Who They Work With

A child psychiatrist’s main focus will be on their patients and – in many cases where the patient is underage – the patients’ families or guardian. There are also many connections to be made with those in mental health professional jobs and those outside of the industry, including:

  • Other physicians
  • School staff members
  • Staff and participants of juvenile courts
  • Staff members of other community agencies

What You Need

To become a child psychiatrist, you will need to complete:

  • Four years of medical school
  • Three years of residency training in medicine, neurology, and general adult psychiatry
  • Two years of specialized residency training in psychiatric work with children and families
  • Certification exams for general psychiatry

A certification in CAP is not required, but can be a boon to any application you submit to mental health professional jobs. Keep in mind that you will be expected to continue your education and stay updated on current practices and opinions throughout your practice as a child psychiatrist.

What You Should Know

To become a child psychiatrist, you should understand the fundamental theories and practices of psychiatry along with the specific understanding of the biological, psychological, and social factors that affect a child’s life. You should have a thorough knowledge of normal child and family development, psychopathology, and treatment. You should also be prepared to diagnosis and treat a number of disorders that develop in childhood, including:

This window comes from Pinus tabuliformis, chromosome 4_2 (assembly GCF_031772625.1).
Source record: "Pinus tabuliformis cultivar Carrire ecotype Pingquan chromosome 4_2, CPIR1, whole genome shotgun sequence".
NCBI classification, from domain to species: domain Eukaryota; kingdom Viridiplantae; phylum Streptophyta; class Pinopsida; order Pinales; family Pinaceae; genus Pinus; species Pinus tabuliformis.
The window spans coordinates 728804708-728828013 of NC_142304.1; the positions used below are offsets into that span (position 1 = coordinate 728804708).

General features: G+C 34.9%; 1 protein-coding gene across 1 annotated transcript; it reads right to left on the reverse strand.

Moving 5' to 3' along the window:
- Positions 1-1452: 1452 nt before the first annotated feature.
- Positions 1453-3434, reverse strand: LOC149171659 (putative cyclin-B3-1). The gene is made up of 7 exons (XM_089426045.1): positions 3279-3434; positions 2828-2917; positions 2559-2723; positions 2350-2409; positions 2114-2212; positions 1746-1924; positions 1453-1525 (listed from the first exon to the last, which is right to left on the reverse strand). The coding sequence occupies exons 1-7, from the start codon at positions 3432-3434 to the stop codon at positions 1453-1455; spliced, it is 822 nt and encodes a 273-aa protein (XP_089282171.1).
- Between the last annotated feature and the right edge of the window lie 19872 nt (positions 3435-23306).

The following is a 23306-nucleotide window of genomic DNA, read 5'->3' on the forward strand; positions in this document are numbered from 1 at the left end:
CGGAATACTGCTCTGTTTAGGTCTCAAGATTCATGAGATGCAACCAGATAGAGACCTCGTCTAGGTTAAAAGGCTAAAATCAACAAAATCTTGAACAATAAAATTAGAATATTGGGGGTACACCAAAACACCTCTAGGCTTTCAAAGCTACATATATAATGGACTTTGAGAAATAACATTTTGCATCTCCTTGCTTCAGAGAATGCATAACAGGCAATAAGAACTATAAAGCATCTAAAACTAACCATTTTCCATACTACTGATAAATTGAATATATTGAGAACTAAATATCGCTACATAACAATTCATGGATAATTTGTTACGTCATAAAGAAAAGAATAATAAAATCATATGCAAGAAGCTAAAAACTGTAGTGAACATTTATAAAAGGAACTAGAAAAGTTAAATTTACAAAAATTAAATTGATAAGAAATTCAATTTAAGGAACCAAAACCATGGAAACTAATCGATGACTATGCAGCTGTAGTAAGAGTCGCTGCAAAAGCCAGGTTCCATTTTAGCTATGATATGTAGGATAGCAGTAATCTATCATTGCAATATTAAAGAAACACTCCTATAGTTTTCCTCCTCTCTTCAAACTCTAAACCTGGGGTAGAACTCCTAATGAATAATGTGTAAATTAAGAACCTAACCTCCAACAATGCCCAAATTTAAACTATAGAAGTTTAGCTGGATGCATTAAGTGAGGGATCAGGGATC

• Attention deficit/hyperactivity disorder (ADHD)
  • Autism spectrum disorder
  • Mood disorders
  • Behavioral disorders
  • Learning disabilities and developmental disorders
  • Depressive and anxiety disorders
  • Drug dependency and delinquency

It takes a lot of time and training to become a child psychiatrist, but many can speak to the value of choosing this career. Not only can you help and advocate for vulnerable populations, but you’ll also be able to enjoy having skills that are in high demand and a position that has a lot of flexibility.

There is a broad diversity of practice options open to child psychiatrists, and in many cases, you will be able to maintain a healthy work-life balance with the ability to dictate the hours you work throughout your career. If you plan to devote time to raising a family in the future, the malleability of a child psychiatry career is a draw for many, and there are hundreds of accredited CAP programs throughout the U.S. to help you learn what you need to know to receive your certification and thrive.

Apply to Be a Child Psychiatrist Today With Psych Jobs Now!

Start your career as a child psychiatrist today! Psych Jobs Now curates a list of thousands of job openings from hundreds of employers to help you find the perfect match. Create your profile to get started, find a position you love, and submit your application, all on one simple platform!